Abstract

The aim of this study was to analyze the regional spatial correlation of meat carcass production by species in Mexico. The study was carried out between 2000-2012. Through exploratory data analysis, the estimation of the Moran Index and LISA test, the study tried to find evidence of spatial dependence and to identify clusters that promote the integration of productive chains. The exploratory analysis provided evidence that the northern states can generate clusters to boost production of beef, pork, and chicken; and that the increase in the production of sheep and goat meat may occur in the central and northern states, respectively. The positive indexes for beef, sheep, and goat meat showed that the neighborhood between producer states would not affect the creation of clusters to increase production; while the negative autocorrelation for pork and chicken suggests that the neighborhood of a producer state would be affected by its neighbors’ regional clusters. LISA test allowed to identify statistically significant groups that support the evidence that spatial concentration of production benefits the creation of clusters and the integration of productive chains only for beef, sheep, and goat meat.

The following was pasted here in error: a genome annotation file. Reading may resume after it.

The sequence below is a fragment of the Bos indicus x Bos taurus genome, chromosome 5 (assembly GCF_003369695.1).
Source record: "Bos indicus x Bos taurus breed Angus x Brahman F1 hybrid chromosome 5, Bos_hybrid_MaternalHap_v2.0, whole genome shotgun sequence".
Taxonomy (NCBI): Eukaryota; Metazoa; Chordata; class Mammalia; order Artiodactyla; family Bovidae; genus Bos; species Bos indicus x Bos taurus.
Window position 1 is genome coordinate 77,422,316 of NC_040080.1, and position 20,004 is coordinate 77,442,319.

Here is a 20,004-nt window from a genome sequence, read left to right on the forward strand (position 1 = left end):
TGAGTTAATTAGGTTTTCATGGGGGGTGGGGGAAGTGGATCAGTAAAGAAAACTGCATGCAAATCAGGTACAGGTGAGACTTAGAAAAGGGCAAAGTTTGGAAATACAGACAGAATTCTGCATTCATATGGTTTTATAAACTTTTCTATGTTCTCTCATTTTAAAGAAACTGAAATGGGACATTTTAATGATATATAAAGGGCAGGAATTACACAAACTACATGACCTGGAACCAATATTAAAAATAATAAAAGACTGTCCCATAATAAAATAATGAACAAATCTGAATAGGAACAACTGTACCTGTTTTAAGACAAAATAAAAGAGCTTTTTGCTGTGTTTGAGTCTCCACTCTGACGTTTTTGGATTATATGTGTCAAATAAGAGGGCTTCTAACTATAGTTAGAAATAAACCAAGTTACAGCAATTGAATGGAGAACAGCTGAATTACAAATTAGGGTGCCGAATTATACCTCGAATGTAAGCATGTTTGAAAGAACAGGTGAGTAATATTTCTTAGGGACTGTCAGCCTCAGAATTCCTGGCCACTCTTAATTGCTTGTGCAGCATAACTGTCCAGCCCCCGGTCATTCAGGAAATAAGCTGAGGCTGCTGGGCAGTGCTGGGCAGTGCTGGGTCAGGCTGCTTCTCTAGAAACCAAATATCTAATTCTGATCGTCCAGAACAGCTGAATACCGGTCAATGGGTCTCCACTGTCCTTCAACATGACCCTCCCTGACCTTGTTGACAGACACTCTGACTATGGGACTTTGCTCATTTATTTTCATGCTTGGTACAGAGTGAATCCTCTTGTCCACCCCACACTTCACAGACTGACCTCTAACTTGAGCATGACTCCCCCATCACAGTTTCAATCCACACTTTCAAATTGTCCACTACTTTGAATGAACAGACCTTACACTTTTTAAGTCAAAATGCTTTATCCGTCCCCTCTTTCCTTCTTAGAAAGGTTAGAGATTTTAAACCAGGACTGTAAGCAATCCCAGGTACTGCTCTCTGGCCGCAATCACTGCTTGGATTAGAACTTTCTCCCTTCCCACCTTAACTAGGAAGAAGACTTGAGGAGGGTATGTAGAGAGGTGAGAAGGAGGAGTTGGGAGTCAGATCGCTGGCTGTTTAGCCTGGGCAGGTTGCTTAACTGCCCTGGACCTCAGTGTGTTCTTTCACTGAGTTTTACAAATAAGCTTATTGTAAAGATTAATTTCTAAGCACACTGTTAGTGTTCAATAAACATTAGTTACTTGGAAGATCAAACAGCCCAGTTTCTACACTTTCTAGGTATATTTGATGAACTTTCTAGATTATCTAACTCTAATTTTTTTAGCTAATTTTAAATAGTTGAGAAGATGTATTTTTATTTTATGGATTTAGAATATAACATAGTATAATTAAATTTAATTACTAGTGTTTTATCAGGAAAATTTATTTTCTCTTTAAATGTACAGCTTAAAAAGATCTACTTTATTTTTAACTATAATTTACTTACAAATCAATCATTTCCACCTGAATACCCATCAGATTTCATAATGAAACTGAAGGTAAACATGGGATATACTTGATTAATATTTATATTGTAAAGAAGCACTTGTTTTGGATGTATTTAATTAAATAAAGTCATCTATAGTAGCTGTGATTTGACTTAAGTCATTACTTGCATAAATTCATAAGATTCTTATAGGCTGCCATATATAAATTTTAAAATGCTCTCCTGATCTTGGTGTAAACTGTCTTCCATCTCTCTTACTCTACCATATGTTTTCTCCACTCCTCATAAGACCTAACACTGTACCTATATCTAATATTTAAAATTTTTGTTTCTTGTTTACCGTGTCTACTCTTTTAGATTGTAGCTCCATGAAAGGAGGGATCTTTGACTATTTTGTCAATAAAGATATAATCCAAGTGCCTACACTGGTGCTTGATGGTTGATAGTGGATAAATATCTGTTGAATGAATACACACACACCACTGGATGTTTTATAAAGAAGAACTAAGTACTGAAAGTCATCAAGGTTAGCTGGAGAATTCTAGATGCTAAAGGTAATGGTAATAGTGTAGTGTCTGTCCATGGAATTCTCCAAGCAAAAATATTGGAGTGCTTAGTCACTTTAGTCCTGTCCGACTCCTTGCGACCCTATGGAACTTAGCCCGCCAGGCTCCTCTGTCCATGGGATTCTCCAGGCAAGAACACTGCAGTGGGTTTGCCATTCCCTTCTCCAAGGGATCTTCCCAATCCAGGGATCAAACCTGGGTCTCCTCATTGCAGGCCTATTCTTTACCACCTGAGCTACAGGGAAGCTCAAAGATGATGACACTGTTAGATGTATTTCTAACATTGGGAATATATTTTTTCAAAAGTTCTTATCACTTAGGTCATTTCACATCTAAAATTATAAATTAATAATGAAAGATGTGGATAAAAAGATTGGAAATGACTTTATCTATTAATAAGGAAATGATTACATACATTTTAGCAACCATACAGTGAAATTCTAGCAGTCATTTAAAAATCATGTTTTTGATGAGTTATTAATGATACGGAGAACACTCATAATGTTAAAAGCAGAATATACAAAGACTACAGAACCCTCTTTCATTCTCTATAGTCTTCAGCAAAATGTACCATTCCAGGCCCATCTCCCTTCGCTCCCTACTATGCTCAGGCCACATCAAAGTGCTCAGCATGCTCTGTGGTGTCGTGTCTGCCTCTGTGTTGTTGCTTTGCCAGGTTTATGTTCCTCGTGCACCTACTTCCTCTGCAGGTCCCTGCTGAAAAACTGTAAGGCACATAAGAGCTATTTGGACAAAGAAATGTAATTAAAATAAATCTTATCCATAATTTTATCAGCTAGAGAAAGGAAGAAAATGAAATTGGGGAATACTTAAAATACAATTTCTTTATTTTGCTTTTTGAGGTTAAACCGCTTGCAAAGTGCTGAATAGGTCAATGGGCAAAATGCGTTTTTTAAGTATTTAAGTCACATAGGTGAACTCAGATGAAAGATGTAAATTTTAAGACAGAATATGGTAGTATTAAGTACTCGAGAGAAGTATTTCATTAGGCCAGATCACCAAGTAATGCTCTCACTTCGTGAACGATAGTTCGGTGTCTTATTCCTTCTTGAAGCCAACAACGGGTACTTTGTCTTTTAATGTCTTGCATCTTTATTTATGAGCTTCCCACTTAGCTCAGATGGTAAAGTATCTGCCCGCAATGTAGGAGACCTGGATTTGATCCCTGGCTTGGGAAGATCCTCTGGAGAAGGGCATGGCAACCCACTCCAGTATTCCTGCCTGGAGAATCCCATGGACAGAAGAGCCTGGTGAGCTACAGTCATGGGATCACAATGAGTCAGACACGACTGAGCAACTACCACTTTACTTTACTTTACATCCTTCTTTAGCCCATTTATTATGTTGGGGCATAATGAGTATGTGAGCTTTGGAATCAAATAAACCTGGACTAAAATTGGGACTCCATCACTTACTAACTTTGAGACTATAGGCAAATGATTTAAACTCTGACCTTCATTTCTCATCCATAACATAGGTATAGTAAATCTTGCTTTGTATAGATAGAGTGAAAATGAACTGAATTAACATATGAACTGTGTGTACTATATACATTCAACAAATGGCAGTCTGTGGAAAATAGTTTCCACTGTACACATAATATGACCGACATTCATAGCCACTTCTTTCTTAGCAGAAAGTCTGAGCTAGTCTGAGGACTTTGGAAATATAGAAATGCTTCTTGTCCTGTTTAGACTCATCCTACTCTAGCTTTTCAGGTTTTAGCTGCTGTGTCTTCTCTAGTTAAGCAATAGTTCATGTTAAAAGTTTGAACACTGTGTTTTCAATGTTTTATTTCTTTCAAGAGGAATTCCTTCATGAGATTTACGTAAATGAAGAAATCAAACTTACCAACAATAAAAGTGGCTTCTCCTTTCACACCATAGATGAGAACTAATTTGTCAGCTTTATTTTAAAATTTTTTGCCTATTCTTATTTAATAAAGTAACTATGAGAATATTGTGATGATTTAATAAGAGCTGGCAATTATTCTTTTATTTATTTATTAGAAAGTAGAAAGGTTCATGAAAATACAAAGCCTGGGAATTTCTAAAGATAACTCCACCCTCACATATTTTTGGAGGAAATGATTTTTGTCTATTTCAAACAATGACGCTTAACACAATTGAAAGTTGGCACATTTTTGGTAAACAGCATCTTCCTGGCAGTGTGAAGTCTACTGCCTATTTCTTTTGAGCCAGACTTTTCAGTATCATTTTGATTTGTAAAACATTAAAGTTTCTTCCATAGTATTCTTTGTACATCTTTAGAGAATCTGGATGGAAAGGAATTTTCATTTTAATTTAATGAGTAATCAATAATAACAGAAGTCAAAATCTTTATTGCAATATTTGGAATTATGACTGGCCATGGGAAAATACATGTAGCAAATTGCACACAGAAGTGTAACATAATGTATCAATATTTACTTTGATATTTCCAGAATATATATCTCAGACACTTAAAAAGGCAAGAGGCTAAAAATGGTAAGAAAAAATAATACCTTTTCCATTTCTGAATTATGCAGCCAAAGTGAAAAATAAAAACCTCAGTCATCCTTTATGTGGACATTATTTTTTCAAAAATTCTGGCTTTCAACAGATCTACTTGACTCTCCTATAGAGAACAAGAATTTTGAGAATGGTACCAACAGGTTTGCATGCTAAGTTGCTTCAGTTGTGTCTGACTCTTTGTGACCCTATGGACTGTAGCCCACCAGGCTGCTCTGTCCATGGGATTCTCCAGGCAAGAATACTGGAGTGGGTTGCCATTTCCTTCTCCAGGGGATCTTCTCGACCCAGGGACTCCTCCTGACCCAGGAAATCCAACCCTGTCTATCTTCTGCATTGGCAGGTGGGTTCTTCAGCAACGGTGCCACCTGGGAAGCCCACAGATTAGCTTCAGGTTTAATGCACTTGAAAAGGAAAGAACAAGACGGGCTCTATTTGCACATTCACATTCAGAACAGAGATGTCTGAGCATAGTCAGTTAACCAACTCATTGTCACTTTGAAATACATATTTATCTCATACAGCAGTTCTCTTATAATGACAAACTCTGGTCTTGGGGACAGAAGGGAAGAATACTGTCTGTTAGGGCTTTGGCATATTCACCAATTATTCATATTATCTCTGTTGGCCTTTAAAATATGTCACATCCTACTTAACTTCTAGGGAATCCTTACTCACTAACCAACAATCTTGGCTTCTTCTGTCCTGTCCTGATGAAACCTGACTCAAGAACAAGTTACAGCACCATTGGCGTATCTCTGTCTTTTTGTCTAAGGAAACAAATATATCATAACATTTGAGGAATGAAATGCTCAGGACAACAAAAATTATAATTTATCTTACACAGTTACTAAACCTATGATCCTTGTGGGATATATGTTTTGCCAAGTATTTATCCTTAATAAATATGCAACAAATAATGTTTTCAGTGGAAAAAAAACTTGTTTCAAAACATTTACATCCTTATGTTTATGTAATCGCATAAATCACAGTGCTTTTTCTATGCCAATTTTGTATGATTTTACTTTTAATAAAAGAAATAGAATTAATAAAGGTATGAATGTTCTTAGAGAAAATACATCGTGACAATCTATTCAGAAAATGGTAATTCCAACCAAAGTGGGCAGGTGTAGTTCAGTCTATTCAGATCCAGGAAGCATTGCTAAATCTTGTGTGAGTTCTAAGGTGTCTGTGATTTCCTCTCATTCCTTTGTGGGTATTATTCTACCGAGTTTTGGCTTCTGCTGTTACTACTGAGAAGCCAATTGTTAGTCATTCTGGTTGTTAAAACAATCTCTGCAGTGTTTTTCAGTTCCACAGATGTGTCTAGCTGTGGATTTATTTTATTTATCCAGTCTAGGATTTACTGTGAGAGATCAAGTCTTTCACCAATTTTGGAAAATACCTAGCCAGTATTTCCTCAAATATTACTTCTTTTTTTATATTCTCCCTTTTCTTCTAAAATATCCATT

Keywords: spatial autocorrelation, exploratory data analysis, regional production, Moran’s Index, LISA test.